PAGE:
Judge Rules Navy Pier Nonprofit Not A Government Entity
Navy Pier Inc., a nonprofit that operates the iconic publicly owned landmark on Chicago’s lakefront, is not a public body but still will have to make records public when they deal with governmental functions, a Cook County judge ruled Friday.
In a case brought by the Better Government Association, Judge Thomas Allen earlier this year ruled documents held by the nonprofit agency were subject to public records requests when they related to government functions, such as payroll and leases. That decisions still stands.
But in his ruling Friday, Allen disagreed with a broader BGA argument that NPI should be considered a subsidiary public body of the government agency that handed over operations of the tourist attraction in 2011 and therefore treated like other government entities.
“There is no doubt that NPI is an independent legal identity,” Allen said in ruling from the bench after two days of testimony in the four-year-old case.
NPI was created in 2011 after the publicly run MPEA, which owns Navy Pier and also owns and operates the McCormick Place convention center, decided it needed a separate entity to handle the pier’s day-to-day operations.
Allen said documents held by NPI were subject to public records requests to the Metropolitan Pier and Exposition Authority when they related to government functions NPI performed on behalf of MPEA.
In 2014, the BGA filed a request under the Illinois Freedom of Information Act for payroll, leasing and other records that had been routinely made public when Navy Pier operations were still under MPEA’s control. NPI and MPEA denied the requests, contending NPI was not bound by open records laws because it was a private nonprofit, and the BGA sued.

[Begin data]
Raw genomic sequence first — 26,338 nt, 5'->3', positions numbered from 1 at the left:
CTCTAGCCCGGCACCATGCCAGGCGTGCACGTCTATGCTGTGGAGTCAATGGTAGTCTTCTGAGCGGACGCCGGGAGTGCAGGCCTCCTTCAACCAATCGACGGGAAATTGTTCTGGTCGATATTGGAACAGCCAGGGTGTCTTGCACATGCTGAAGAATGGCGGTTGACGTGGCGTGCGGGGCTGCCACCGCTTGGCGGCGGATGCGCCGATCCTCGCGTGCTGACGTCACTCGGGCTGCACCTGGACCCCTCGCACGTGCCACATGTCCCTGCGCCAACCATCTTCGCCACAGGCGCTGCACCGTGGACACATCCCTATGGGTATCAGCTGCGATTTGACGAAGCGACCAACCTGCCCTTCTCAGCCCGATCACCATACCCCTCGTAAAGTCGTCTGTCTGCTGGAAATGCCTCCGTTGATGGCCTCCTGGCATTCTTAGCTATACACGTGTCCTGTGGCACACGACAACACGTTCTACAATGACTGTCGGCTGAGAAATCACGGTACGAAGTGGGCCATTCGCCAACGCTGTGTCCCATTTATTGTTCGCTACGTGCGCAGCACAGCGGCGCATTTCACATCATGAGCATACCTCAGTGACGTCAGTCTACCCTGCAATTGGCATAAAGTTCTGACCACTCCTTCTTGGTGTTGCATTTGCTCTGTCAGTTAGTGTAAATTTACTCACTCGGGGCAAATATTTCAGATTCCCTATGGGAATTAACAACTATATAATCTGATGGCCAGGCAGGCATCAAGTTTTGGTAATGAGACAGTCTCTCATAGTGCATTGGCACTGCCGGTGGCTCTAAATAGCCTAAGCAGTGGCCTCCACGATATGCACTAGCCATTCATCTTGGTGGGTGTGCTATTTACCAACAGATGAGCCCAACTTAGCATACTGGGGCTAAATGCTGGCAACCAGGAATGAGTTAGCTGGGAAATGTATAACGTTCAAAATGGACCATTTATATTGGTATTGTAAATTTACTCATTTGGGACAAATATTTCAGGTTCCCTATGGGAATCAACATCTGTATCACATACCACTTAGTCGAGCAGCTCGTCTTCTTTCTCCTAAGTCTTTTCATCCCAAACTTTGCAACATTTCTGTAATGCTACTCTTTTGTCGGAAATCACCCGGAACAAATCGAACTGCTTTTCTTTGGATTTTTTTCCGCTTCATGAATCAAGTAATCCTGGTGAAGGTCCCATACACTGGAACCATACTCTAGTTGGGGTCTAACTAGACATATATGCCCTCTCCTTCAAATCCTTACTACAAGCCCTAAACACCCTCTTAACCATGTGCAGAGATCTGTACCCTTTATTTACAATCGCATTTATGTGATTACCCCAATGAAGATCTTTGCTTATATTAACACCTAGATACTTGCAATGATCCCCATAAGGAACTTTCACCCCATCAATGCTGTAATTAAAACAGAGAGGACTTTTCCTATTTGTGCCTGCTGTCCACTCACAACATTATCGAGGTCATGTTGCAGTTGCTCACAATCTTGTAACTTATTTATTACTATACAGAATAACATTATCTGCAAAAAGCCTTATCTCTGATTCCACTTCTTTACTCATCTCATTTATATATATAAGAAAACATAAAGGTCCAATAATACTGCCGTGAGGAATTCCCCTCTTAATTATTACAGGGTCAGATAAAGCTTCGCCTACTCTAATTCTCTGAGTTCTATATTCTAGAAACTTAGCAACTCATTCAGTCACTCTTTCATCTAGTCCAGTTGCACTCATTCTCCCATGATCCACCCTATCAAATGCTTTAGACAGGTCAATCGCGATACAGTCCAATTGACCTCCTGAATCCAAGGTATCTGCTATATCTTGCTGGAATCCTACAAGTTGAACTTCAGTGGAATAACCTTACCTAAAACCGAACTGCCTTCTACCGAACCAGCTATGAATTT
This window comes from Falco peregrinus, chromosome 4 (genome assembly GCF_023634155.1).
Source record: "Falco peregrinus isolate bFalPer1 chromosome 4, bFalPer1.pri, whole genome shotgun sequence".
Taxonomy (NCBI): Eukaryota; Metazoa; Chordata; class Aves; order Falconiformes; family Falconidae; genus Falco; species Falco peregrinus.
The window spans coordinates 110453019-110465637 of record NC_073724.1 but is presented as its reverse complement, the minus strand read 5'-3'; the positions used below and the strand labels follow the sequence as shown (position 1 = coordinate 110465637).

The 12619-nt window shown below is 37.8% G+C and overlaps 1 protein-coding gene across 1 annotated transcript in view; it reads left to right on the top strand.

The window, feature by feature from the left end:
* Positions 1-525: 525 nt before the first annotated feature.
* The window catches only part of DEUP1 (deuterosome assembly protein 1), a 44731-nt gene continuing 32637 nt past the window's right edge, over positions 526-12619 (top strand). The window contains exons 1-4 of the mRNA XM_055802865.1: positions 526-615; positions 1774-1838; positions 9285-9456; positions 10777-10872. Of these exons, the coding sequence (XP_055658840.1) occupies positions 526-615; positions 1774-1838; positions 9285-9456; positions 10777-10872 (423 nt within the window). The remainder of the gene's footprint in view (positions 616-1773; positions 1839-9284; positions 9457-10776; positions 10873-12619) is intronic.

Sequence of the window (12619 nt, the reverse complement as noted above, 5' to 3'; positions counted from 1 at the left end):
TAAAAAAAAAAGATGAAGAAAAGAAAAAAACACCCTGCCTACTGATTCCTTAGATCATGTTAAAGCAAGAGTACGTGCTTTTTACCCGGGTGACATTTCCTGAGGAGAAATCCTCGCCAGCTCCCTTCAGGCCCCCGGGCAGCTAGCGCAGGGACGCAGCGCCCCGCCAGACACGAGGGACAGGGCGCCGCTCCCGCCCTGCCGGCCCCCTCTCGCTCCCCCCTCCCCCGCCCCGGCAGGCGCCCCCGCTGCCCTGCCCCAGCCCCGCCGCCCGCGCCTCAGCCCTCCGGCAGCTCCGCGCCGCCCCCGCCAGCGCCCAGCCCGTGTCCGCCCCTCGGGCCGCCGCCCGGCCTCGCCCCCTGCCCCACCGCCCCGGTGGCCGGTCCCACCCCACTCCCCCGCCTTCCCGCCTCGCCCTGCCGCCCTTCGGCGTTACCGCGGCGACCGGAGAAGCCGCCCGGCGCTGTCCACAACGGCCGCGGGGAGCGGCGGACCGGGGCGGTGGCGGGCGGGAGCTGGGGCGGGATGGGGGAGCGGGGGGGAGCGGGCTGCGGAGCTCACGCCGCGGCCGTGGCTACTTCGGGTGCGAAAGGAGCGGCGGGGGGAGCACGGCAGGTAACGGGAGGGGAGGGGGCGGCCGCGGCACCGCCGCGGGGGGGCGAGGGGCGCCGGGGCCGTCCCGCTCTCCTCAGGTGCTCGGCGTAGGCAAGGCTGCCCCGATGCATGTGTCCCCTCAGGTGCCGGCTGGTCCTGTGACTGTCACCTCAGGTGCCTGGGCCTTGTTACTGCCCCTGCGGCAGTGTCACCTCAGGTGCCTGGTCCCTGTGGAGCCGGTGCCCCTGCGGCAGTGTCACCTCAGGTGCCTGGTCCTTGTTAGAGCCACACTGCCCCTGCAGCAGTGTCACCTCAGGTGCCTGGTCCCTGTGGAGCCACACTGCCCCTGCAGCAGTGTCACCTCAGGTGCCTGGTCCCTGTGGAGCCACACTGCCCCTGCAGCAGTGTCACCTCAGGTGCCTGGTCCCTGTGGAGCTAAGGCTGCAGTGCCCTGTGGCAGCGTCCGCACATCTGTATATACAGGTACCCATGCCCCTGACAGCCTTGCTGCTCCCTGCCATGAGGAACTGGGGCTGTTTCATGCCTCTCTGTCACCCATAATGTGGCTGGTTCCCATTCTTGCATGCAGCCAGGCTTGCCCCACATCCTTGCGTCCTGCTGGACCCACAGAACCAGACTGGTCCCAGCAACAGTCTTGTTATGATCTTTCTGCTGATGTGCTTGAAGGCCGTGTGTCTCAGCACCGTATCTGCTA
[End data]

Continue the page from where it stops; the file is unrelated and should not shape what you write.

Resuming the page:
The BGA’s lawsuit could have broad implications for governments that hand over responsibilities to private entities, an increasingly common occurrence.
To rule in favor of the BGA’s latest request, Allen said, “would have a chilling effect on public-private partnerships.”
The BGA argued MPEA created the NPI board, dictated the terms of NPI’s lease and provided hundreds of millions of dollars in funding for Navy Pier.
“There is no doubt those are public funds,” Allen said, but the judge ruled that NPI, once established, was free to make decisions on its own.
Allen said the spinoff of Navy Pier occurred at a time of financial difficulty for MPEA. He described the spinoff as being “like a divorce” that separated MPEA’s convention assets at McCormick Place from Navy Pier. The physical assets still are owned by MPEA but NPI independently operates the pier, the judge said.
The BGA’s attorney, Matt Topic, said the judge’s earlier ruling requiring NPI to comply with open records requests was still in effect. But Topic said Allen’s decision Friday rendered such requests more cumbersome.
“Today the judge ruled that we cannot (submit a Freedom of Information Act request to) NPI directly,” Topic said. “We respect the decision, but disagree, and are evaluating our appeal options.”
Attorneys for MPEA and NPI did not return calls for comment.